Do you want an emotional and soppy post? No?
Tough, you’re getting it anyway.
I wouldn’t be where I am today if it weren’t for the people around me, the people who have shaped me since I was a child, the ones who have been constant and the ones who drift in and out. And it’s especially true for periods of transitions where you’re a little in the dark. In the last 18 months, I moved out of home, I started a new job, I went back to college, I sought treatment for my anxiety and I took a two week travelling trip to the US on my own. This is more than I could probably have imagined for my 24 year old self when I was in college.
But transitions like these are hard.
Making life changes like this can make you feel like your life is on hold. I wanted to put my energy wholly into the change that was going on in my life. I didn’t want to focus on anything but that. I guess it’s a bit like with anything you start new with; you give it your undivided attention until you get the swing of it and as a result, the things you used to take for granted slip a little. For me, it was my friends.
I’ve just about begun to see my friends again. As in, I’ve begun to actively seek them out and spend time with them – not just message them on Facebook until one of us gives the other the ‘seen’. My time spent in “selective solitude” (which let’s face it, sounds far more sombre than it is) has led me to question the importance of the friendships and relationships in my life at the moment. Who is filling me with inspiration and who gets a kick out of dragging me down when I’m having a good day.
I then began to realise that we make different friends for different reasons. We each get different things out of the relationships we cultivate, and that led me to map out what I have learned from the people closest to me. I’ve learned a lot from the relationships in my life – things that have been valuable beyond words and I can only hope that I’ll continue to learn more.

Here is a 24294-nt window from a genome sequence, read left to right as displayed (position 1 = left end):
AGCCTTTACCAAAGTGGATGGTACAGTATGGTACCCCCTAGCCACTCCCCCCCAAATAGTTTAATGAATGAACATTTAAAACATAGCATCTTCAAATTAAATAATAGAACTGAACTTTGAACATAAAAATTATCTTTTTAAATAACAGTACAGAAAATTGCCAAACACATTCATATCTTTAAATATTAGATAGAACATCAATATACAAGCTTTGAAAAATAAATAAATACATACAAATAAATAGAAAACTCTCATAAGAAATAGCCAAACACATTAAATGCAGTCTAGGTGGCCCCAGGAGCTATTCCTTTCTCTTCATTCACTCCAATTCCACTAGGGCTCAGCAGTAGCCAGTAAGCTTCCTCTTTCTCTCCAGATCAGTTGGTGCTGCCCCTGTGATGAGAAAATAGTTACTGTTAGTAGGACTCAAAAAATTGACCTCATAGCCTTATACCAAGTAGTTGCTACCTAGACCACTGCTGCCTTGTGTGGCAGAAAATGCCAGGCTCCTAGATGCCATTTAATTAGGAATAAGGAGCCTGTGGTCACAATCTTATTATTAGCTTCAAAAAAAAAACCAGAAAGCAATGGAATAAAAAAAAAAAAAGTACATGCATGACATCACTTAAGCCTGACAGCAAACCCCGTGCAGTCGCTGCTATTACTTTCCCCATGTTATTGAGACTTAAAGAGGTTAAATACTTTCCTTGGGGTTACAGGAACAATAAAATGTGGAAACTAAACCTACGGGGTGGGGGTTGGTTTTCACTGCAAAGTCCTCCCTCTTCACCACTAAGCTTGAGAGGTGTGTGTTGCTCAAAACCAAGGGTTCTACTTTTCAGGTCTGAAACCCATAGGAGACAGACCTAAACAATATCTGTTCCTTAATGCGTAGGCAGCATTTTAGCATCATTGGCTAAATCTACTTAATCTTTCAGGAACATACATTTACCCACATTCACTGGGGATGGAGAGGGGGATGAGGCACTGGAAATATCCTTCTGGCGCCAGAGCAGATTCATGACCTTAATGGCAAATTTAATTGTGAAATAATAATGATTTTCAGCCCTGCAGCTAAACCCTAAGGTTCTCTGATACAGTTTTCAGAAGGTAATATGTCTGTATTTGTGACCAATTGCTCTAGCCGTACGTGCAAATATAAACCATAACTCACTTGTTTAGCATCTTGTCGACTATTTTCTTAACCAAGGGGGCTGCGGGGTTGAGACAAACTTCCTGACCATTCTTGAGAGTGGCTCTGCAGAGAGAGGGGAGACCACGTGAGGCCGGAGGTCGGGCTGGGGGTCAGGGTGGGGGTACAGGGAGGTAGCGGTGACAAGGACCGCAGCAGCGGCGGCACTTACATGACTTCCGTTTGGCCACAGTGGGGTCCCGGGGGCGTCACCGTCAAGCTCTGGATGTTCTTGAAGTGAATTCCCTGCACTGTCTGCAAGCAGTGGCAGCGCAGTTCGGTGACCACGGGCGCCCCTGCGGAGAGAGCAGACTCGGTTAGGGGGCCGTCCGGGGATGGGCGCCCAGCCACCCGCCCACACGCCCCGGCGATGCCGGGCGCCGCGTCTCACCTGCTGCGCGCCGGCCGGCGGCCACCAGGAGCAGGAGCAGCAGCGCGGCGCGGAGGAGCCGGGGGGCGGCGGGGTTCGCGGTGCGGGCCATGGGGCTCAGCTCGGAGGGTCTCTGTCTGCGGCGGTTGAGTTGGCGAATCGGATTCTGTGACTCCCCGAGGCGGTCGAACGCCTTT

From my best friends, I’ve learned that the stupid humour is the best kind of humour. And that having mutual weird obsessions can be the building blocks for long-lasting friendships.
From the strongest person I know, I’ve learned that being dangerously ill doesn’t stop life. Life doesn’t stop until you say so.
From my mother, I’ve learned to say fuck it and just do it – what’s the worst that could possibly happen?
From my dad, I’ve learned the importance of putting a professional shine to everything you do and to be nice to everyone, for they are probably suffering too.
From Maxie, I’ve learned that I don’t have to have it all figured out right now or ever.
From the girls who dated the guys I’ve liked over the years, I’ve learned that no one’s life is perfect and for me to assume you had it all was wrong of me. You have your own terrifying battles, just like everyone else.
From my best guy friend who is essentially my brother, I’ve learned that I am worthy of the best things life can give me and I was wrong to doubt that otherwise.
From the boys who have broken my heart over the last few years, I’ve learned that channeling that energy into becoming a better person is so much better than changing who I am so that I fit in within their standards.
From past friends, I’ve learned to speak up and communicate before the car hits the wall. And some things just aren’t worth saving.
From people who have drifted out of my life, I’ve learned to pick my battles, understand that some friendships are worth more than the issues we face and some are not.
And from myself, I’ve learned that patience is a good thing. That not everything has to happen instantaneously and that anyone who says Supercut by Lorde isn’t the greatest song in history is wrong.